Chinook Therapeutics Presents Data from CHK-336 Phase 1 Trial in Healthy Volunteers and New Insights into the Role of Failed Repair in Chronic Kidney Disease at the 60th European Renal Association (ERA) Congress
- CHK-336 was generally well tolerated in healthy volunteers (HV) who received single doses up to 500 mg and multiple doses up to 60 mg for 14 days
- Pharmacokinetics (PK) was well characterized with dose-proportional exposures and a half-life that supports once-daily dosing
- Successful implementation of a novel 13C2-glycolate tracer established proof-of-mechanism of CHK-336 to block hepatic oxalate production in HVs
- One serious adverse event (SAE) of anaphylaxis occurred in a multiple ascending dose HV who received one 125 mg dose CHK-336, resulting in voluntary study pause
- Additional research presented on the impact of maladaptive tubular epithelial cells on progression of chronic kidney disease
“The data presented from the phase 1 study of CHK-336 at this year’s
CHK-336, A First-in-Class Orally Administered LDH Inhibitor: Safety, PK and Target Engagement in a First-in-Human Phase 1 Healthy Volunteer Study
CHK-336 is an oral small molecule LDHA inhibitor with liver-targeted tissue distribution in development for the treatment of patients with primary hyperoxaluria (PH) and other kidney stone disorders driven by endogenous overproduction of oxalate.
The phase 1 single-center trial (see www.clinicaltrials.gov, identifier NCT05367661) was designed to evaluate the safety, tolerability, pharmacokinetic profile of CHK-336 in 104 healthy volunteers in randomized, placebo-controlled, double-blinded, single-ascending dose (SAD) and multiple-ascending dose (MAD) settings. Healthy volunteers in the SAD portion of the study received placebo or a single dose of CHK-336 ranging from 15 mg to 500 mg on day 1. Healthy volunteers in the MAD portion of the study were to receive placebo or multiple doses of CHK-336 ranging from 30 mg to 500 mg given daily for 14 days.
Key highlights from the presentation include the following:
- CHK-336 was generally well tolerated in HVs who received single doses up to 500 mg and multiple doses (14 days) up to 60 mg.
- There were no dose-related trends in adverse events, vital signs or EKG findings.
- The most common treatment emergent adverse event was headache in six subjects receiving CHK-336 (8.8%) and no placebo subjects, with no dose-related trend.
- There was one serious adverse event (SAE) of anaphylaxis that occurred in a single HV following the first dose in the 125 mg MAD group. The SAE had a rapid onset within one hour following the first dose and rapidly resolved after treatment with an antihistamine, without requiring epinephrine administration. The HV had clinically significant elevations in serum tryptase levels during the event, confirming anaphylaxis. This SAE resulted in voluntary pausing of the trial to enable further investigation.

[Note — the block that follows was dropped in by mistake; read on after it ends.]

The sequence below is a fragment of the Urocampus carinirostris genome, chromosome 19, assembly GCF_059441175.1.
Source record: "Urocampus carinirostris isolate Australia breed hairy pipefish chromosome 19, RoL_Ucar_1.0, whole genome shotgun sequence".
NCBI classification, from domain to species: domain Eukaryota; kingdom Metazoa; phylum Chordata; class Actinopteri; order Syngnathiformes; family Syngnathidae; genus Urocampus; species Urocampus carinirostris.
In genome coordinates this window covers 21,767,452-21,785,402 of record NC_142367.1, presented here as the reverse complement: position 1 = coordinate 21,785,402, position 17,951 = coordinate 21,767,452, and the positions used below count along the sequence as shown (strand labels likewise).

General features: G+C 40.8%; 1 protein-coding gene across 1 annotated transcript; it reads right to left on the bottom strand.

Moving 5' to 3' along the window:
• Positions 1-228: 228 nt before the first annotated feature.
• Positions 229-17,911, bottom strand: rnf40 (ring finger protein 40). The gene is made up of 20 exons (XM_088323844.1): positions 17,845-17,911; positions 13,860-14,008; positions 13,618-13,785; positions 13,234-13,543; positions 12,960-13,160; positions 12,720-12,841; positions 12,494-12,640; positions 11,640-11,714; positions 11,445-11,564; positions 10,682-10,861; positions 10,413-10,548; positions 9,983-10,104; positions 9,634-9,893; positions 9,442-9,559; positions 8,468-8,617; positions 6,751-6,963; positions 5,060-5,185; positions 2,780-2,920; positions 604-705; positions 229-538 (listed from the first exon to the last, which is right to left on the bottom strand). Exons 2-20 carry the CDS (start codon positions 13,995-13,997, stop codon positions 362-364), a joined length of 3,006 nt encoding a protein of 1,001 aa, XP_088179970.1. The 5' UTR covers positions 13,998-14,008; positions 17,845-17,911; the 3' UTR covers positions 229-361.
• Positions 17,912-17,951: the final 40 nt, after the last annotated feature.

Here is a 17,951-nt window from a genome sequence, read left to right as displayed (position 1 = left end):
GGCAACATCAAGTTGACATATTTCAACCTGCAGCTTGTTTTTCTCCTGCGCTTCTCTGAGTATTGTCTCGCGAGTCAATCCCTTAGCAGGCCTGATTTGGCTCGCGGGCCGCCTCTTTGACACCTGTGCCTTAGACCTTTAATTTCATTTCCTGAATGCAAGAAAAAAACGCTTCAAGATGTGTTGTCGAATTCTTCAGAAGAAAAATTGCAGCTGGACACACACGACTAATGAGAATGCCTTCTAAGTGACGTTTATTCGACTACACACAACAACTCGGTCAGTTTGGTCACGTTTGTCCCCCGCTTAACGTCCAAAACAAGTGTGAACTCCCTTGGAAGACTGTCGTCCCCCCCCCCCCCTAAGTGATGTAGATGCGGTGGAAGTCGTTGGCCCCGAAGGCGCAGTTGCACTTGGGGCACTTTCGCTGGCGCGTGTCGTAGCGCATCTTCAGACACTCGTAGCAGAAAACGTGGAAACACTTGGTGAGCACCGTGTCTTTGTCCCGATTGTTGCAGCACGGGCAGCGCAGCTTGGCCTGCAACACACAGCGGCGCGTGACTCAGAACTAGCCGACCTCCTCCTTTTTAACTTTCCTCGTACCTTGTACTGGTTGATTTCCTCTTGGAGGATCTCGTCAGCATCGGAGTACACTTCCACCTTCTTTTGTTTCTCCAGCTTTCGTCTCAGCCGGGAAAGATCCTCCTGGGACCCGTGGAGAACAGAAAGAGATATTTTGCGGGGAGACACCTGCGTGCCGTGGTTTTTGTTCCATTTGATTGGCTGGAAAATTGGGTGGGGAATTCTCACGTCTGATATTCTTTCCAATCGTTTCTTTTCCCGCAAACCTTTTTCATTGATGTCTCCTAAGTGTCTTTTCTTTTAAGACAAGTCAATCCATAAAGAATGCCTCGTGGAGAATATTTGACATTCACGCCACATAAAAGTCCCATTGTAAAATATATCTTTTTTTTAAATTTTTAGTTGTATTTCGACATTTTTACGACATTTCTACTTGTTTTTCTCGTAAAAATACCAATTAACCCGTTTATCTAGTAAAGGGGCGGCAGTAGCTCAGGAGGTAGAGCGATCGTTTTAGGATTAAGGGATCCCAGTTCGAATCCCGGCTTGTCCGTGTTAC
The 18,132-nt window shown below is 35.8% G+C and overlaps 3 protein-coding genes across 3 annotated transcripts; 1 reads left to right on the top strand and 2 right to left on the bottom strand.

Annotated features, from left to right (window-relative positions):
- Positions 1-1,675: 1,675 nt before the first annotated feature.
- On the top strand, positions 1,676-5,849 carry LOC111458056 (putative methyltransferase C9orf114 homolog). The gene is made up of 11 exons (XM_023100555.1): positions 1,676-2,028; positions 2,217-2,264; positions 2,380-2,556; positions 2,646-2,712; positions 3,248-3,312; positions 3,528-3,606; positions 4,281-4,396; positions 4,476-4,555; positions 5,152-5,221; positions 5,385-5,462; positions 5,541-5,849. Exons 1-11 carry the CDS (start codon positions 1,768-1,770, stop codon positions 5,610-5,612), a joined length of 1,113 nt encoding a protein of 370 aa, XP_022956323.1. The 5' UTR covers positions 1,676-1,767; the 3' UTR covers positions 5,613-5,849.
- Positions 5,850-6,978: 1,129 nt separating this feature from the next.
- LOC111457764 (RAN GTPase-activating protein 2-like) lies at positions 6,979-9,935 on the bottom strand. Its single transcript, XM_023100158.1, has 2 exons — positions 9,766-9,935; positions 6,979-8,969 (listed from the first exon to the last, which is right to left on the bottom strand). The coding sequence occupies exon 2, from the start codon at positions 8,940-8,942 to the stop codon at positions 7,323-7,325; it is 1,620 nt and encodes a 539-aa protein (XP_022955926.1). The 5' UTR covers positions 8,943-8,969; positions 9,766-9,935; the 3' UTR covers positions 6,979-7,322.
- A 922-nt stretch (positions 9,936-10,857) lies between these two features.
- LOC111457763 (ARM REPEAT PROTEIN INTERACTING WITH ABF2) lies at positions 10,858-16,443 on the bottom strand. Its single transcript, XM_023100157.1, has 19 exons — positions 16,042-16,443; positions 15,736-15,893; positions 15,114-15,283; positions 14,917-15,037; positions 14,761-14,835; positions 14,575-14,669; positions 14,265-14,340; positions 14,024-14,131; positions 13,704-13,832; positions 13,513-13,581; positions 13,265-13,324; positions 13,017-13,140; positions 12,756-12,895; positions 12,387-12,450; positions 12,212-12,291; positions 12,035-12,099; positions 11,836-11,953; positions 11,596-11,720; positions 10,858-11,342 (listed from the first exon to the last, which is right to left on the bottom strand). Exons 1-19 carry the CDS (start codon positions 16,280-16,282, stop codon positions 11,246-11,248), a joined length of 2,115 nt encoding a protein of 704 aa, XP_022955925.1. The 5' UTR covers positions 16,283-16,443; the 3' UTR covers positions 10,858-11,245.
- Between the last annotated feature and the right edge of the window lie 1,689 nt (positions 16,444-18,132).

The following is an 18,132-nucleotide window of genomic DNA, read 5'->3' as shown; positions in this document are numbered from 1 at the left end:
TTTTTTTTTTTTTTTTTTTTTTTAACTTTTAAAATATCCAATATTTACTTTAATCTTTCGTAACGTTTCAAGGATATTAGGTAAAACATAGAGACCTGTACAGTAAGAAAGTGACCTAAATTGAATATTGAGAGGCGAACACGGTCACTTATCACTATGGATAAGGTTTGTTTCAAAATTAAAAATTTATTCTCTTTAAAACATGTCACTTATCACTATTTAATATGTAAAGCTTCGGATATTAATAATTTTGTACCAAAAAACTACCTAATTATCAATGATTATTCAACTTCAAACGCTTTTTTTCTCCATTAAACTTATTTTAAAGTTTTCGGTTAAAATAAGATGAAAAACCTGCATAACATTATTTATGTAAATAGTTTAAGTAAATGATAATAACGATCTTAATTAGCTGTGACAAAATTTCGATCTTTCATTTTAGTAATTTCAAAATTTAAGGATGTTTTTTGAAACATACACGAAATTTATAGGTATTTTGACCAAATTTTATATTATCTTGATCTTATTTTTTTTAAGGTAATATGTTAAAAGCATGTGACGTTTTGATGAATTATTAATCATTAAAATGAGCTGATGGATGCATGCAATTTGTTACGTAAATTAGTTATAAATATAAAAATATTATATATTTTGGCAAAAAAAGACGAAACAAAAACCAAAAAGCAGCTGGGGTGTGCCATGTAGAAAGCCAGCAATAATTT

- PK was well characterized with dose proportional exposures, a plasma half-life consistent with once daily oral dosing and no exposure accumulation following repeat dosing.
- The successful utilization of a novel 13C2-glycolate tracer in the trial establishes proof-of-mechanism for CHK-336 as an orally administered small molecule inhibitor of hepatic LDH. CHK-336 effectively blocked conversion of the 13C2-glycolate tracer to 13C2-oxalate with maximal inhibition observed following a single dose of CHK-336 at 60-125 mg.
Accumulation of Maladaptive Tubular Epithelial Cells (TECs) is Ubiquitous in Chronic Kidney Diseases and Represents a Common Initiating Mechanism of Disease Progression
Disease-associated maladaptive TECs have been described in rodent models and are characterized by a failed repair phenotype that contributes to tubulointerstitial inflammation and fibrosis. This study explores the significance of maladaptive TECs in the NURTuRE chronic kidney disease (CKD) cohort by integrating clinical, histological, transcriptomic and proteomic data from blood and urine to gain insights into mechanisms of CKD progression. The NURTuRE consortium biobank comprises patient samples from a broad range of CKD diagnoses and kidney functional states with rich clinical data from over 3,500 subjects.
Human gene signatures for two maladaptive tubule subtypes were identified in human CKD scRNA-Seq datasets. Based on unbiased analysis, maladaptive tubule signatures were found to be among the most highly associated with CKD progression in the NURTuRE cohort and a high maladaptive tubule gene signature score at time of biopsy was significantly associated with shorter renal event-free survival in the NURTuRE cohort (304 patients across 12 disease etiologies). The emergence of maladaptive tubules is associated with disease progression across multiple CKDs and targeting these cells may potentially be an effective strategy to preserve kidney function broadly in CKD.
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